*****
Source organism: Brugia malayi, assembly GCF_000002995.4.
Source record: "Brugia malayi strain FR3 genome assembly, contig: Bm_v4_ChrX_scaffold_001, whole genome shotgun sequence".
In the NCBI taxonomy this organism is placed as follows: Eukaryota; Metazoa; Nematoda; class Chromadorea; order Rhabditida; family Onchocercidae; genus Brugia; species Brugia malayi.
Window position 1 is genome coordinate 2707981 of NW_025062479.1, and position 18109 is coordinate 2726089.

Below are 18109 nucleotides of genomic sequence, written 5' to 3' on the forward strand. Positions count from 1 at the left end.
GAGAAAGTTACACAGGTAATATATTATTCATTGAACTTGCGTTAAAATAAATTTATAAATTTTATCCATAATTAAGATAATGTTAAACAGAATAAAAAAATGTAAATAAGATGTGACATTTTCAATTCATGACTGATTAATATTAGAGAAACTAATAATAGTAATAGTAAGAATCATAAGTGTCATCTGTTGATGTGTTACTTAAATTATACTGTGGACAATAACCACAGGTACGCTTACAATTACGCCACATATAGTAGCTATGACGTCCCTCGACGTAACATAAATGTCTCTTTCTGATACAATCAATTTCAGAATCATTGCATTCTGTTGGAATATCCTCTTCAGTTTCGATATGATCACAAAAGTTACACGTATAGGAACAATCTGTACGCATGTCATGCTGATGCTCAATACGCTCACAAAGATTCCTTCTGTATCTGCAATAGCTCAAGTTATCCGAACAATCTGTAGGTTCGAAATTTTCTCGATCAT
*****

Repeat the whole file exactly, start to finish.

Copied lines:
Source organism: Brugia malayi, assembly GCF_000002995.4.
Source record: "Brugia malayi strain FR3 genome assembly, contig: Bm_v4_ChrX_scaffold_001, whole genome shotgun sequence".
In the NCBI taxonomy this organism is placed as follows: Eukaryota; Metazoa; Nematoda; class Chromadorea; order Rhabditida; family Onchocercidae; genus Brugia; species Brugia malayi.
Window position 1 is genome coordinate 2707981 of NW_025062479.1, and position 18109 is coordinate 2726089.

Below are 18109 nucleotides of genomic sequence, written 5' to 3' on the forward strand. Positions count from 1 at the left end.
GAGAAAGTTACACAGGTAATATATTATTCATTGAACTTGCGTTAAAATAAATTTATAAATTTTATCCATAATTAAGATAATGTTAAACAGAATAAAAAAATGTAAATAAGATGTGACATTTTCAATTCATGACTGATTAATATTAGAGAAACTAATAATAGTAATAGTAAGAATCATAAGTGTCATCTGTTGATGTGTTACTTAAATTATACTGTGGACAATAACCACAGGTACGCTTACAATTACGCCACATATAGTAGCTATGACGTCCCTCGACGTAACATAAATGTCTCTTTCTGATACAATCAATTTCAGAATCATTGCATTCTGTTGGAATATCCTCTTCAGTTTCGATATGATCACAAAAGTTACACGTATAGGAACAATCTGTACGCATGTCATGCTGATGCTCAATACGCTCACAAAGATTCCTTCTGTATCTGCAATAGCTCAAGTTATCCGAACAATCTGTAGGTTCGAAATTTTCTCGATCAT